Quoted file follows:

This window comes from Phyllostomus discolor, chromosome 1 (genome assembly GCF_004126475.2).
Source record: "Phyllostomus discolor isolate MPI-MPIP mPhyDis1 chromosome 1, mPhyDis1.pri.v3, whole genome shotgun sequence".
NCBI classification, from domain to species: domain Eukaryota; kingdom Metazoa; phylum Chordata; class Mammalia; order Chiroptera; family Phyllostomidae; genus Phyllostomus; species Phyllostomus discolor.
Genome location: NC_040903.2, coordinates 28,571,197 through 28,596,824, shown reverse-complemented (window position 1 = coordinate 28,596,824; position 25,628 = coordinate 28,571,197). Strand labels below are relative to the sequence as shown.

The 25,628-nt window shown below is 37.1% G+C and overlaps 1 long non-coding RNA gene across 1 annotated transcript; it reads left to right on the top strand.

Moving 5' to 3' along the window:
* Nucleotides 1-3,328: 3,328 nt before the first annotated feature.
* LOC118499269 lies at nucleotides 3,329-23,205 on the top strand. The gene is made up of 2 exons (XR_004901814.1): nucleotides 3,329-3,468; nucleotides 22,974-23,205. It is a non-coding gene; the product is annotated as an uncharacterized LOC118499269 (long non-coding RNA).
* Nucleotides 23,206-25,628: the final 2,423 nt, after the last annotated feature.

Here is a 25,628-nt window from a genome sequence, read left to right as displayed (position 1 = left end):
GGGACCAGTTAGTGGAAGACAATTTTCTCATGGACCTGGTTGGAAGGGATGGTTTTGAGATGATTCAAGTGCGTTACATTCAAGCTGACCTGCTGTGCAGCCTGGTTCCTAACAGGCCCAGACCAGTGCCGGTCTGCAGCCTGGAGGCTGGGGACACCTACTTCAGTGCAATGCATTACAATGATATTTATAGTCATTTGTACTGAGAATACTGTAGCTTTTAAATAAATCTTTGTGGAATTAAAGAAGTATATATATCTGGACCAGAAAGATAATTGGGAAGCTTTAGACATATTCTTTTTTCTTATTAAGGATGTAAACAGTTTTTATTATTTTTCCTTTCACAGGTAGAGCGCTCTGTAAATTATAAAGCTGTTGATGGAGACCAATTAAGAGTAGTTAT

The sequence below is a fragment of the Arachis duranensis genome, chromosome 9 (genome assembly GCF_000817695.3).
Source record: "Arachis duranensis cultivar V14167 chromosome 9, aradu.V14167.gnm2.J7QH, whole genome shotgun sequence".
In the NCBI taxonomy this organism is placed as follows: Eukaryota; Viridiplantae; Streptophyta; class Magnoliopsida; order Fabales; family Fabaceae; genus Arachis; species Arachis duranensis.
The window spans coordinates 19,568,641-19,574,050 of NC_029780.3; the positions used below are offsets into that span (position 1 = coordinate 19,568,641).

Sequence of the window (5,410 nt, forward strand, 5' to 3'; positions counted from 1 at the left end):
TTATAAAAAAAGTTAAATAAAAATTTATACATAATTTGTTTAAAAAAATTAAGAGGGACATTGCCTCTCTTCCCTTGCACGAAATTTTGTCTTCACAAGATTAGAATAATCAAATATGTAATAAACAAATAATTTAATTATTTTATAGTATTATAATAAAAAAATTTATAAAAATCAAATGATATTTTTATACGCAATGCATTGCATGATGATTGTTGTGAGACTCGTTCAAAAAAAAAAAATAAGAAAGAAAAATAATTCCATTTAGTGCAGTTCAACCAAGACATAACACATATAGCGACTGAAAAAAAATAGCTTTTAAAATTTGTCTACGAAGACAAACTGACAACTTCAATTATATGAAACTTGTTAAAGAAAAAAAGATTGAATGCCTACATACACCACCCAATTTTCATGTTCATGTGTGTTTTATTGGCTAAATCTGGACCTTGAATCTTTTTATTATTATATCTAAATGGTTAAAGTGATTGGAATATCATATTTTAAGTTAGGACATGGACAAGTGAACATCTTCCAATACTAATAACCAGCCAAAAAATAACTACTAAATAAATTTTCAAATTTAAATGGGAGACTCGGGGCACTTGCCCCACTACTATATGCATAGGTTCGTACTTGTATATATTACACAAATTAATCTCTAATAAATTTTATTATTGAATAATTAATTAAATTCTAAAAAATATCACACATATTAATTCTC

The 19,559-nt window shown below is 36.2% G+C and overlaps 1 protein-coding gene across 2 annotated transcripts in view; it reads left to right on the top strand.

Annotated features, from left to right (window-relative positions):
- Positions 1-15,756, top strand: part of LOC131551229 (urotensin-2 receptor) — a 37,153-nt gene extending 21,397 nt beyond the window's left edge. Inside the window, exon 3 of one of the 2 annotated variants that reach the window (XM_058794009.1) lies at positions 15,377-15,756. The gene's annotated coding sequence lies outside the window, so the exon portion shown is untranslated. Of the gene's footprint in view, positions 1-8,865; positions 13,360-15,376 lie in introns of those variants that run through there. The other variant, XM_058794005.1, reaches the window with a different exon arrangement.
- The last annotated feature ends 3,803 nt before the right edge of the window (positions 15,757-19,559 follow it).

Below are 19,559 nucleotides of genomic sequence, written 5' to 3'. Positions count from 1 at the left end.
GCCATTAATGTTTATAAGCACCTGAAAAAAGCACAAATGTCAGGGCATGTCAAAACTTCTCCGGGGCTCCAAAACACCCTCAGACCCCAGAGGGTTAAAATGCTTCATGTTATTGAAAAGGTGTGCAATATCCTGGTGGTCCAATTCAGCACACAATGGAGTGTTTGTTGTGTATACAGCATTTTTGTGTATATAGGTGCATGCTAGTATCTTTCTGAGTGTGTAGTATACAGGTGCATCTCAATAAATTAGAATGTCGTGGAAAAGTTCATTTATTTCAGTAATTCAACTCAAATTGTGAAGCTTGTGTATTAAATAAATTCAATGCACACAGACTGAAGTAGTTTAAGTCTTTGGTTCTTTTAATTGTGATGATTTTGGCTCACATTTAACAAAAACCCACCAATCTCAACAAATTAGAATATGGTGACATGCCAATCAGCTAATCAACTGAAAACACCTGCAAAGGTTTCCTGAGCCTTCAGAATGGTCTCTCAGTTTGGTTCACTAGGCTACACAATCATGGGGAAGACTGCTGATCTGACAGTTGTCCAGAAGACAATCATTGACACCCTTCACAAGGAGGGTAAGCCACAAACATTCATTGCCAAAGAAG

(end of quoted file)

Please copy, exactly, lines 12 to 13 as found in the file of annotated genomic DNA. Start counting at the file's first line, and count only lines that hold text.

The sequence below is a fragment of the Arachis duranensis genome, chromosome 9 (genome assembly GCF_000817695.3).
Source record: "Arachis duranensis cultivar V14167 chromosome 9, aradu.V14167.gnm2.J7QH, whole genome shotgun sequence".